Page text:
Britain at the time was leading the industrial charge in Europe, and the working classes were coming to realize the benefits of sugar in terms of calories, that helped them work for longer hours in the hope of prospering. The English at the time, like the Spanish and other European nations had colonial ambitions in the early part of the 16th century, the French and the English started to gain a strong foothold in the Caribbean Islands – the lands there were lush and were ideal for sugar production.
Prior to this, most of the sugar in Europe came from Brazil and other South American nations, but the rapidly increasing sugar demands in Europe lead English and French to start their own sugar plantations in the Caribbean#. The need for manpower in sugar production was huge, and the rise of sugar trade across the Atlantic simultaneously saw a rapid increase in slaves being taken from Africa and being transported to work in sugar plantations in the Caribbean colonies. The British bought thousands of slaves from Africa at this time, as did the French, and much like what the Spanish did o the Andean populace in Potosi, they made the ‘slaves’ work for countless hours, while providing them with little or no money and food. #The fact that these people being taken from Africa at the time were treated as objects rather than normal human beings, made their working and living conditions even worse than their enslaved Andean counterparts in South America. # The growth in trade in sugar allowed sugar to become a commonly used product instead of something only the rich and more fortunate could use.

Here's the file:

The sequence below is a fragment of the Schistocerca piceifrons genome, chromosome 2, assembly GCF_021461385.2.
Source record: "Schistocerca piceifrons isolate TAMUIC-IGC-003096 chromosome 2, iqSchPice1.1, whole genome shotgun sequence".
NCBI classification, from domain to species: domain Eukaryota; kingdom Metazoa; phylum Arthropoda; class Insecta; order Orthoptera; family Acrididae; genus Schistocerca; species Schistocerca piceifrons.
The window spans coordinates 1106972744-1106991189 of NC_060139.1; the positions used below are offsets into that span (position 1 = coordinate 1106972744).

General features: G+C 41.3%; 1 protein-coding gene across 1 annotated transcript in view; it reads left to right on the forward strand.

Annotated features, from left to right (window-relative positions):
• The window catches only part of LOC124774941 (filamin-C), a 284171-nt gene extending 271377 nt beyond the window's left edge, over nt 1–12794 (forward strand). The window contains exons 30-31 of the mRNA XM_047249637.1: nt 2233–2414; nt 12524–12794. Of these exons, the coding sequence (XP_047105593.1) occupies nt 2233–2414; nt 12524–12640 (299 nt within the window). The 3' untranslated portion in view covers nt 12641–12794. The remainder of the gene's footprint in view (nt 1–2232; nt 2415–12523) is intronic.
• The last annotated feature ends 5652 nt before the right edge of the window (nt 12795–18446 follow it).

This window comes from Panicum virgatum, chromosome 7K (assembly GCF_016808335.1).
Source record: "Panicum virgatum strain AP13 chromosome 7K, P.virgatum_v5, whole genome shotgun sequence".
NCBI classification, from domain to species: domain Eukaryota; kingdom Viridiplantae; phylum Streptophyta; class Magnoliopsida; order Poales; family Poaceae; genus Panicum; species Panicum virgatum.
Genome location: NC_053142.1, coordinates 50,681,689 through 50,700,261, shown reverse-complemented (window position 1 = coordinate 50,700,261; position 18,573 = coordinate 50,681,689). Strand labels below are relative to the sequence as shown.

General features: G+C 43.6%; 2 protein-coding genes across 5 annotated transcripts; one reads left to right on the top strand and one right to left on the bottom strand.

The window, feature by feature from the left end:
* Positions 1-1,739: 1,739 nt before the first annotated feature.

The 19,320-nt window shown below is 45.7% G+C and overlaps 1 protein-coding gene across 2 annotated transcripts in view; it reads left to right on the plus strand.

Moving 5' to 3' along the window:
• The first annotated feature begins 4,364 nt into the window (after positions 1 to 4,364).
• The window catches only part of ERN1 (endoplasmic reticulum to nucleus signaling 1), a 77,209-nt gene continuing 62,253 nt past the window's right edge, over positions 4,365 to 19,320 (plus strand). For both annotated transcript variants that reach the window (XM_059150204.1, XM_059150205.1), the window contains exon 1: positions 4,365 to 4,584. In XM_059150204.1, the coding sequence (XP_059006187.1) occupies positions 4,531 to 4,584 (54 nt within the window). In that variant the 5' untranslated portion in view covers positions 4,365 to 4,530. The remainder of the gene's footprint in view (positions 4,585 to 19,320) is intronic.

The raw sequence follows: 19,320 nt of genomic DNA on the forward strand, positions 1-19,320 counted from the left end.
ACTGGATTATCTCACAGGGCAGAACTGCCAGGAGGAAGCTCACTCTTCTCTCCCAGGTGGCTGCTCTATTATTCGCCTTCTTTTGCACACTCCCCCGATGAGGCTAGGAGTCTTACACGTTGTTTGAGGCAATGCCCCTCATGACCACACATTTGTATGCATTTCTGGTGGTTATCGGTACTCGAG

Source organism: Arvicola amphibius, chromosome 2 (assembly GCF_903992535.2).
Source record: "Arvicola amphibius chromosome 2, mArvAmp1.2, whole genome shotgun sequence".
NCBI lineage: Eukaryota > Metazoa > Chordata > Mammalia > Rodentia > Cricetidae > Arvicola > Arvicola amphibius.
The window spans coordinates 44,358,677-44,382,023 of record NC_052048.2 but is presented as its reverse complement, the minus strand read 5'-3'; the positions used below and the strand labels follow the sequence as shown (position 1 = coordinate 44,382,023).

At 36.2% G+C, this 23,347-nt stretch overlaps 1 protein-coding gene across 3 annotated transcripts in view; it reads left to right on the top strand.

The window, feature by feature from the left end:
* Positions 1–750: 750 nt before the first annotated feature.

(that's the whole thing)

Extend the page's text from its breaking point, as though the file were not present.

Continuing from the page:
The benefits for groups of people such as the British working class were innumerable, and the demand for sugar kept increasing steadily through the decades and centuries. The common European populace benefited greatly, and so did the British and French empires, which had expanded their colonial conquests, and also become the leaders in sugar trading across the world alongside the Portuguese. The Colonial Powers benefitted greatly financially as well, as slave labor cost them next to nothing, and prices for sugar, though driven down due to its acceptance as a necessity rather than luxury good, still garnered huge profits.